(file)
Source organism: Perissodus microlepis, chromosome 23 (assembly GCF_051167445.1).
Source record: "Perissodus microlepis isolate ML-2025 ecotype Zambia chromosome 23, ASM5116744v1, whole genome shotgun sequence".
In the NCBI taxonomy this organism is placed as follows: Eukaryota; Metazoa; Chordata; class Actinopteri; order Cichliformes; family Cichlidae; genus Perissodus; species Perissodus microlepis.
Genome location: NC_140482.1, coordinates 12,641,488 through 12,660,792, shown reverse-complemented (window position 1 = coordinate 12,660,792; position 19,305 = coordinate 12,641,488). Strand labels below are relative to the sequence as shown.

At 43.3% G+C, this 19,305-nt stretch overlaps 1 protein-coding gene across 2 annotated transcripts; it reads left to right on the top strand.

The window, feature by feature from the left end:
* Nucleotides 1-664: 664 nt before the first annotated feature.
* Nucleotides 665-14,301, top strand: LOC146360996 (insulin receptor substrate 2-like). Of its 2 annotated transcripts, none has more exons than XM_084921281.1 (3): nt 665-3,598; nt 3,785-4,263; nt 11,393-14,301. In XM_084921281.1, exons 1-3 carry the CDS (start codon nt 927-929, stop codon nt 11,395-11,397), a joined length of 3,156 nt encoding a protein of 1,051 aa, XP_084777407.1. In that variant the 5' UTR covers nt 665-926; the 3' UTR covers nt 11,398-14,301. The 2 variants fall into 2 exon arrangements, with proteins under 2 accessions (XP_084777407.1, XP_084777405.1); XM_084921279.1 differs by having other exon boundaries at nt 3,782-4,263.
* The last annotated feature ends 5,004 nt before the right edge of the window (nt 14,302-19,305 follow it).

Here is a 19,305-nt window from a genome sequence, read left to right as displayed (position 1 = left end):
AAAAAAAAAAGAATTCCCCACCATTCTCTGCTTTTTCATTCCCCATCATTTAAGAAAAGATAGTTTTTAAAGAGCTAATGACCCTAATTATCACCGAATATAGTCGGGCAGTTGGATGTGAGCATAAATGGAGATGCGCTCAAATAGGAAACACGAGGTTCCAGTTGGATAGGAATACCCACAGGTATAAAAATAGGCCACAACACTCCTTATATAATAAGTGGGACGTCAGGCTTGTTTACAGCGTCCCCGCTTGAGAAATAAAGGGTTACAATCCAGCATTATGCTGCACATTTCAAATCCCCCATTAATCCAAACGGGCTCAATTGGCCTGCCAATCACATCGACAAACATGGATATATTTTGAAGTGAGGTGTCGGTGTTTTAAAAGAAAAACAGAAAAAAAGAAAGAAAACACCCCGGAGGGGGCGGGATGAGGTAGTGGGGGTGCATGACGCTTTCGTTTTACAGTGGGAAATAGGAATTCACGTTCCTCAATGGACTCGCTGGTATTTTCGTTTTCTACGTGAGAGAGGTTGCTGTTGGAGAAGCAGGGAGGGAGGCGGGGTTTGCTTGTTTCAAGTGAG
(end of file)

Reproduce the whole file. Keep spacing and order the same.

Source organism: Perissodus microlepis, chromosome 23 (assembly GCF_051167445.1).
Source record: "Perissodus microlepis isolate ML-2025 ecotype Zambia chromosome 23, ASM5116744v1, whole genome shotgun sequence".
In the NCBI taxonomy this organism is placed as follows: Eukaryota; Metazoa; Chordata; class Actinopteri; order Cichliformes; family Cichlidae; genus Perissodus; species Perissodus microlepis.
Genome location: NC_140482.1, coordinates 12,641,488 through 12,660,792, shown reverse-complemented (window position 1 = coordinate 12,660,792; position 19,305 = coordinate 12,641,488). Strand labels below are relative to the sequence as shown.

At 43.3% G+C, this 19,305-nt stretch overlaps 1 protein-coding gene across 2 annotated transcripts; it reads left to right on the top strand.

The window, feature by feature from the left end:
* Nucleotides 1-664: 664 nt before the first annotated feature.
* Nucleotides 665-14,301, top strand: LOC146360996 (insulin receptor substrate 2-like). Of its 2 annotated transcripts, none has more exons than XM_084921281.1 (3): nt 665-3,598; nt 3,785-4,263; nt 11,393-14,301. In XM_084921281.1, exons 1-3 carry the CDS (start codon nt 927-929, stop codon nt 11,395-11,397), a joined length of 3,156 nt encoding a protein of 1,051 aa, XP_084777407.1. In that variant the 5' UTR covers nt 665-926; the 3' UTR covers nt 11,398-14,301. The 2 variants fall into 2 exon arrangements, with proteins under 2 accessions (XP_084777407.1, XP_084777405.1); XM_084921279.1 differs by having other exon boundaries at nt 3,782-4,263.
* The last annotated feature ends 5,004 nt before the right edge of the window (nt 14,302-19,305 follow it).

Here is a 19,305-nt window from a genome sequence, read left to right as displayed (position 1 = left end):
AAAAAAAAAAGAATTCCCCACCATTCTCTGCTTTTTCATTCCCCATCATTTAAGAAAAGATAGTTTTTAAAGAGCTAATGACCCTAATTATCACCGAATATAGTCGGGCAGTTGGATGTGAGCATAAATGGAGATGCGCTCAAATAGGAAACACGAGGTTCCAGTTGGATAGGAATACCCACAGGTATAAAAATAGGCCACAACACTCCTTATATAATAAGTGGGACGTCAGGCTTGTTTACAGCGTCCCCGCTTGAGAAATAAAGGGTTACAATCCAGCATTATGCTGCACATTTCAAATCCCCCATTAATCCAAACGGGCTCAATTGGCCTGCCAATCACATCGACAAACATGGATATATTTTGAAGTGAGGTGTCGGTGTTTTAAAAGAAAAACAGAAAAAAAGAAAGAAAACACCCCGGAGGGGGCGGGATGAGGTAGTGGGGGTGCATGACGCTTTCGTTTTACAGTGGGAAATAGGAATTCACGTTCCTCAATGGACTCGCTGGTATTTTCGTTTTCTACGTGAGAGAGGTTGCTGTTGGAGAAGCAGGGAGGGAGGCGGGGTTTGCTTGTTTCAAGTGAG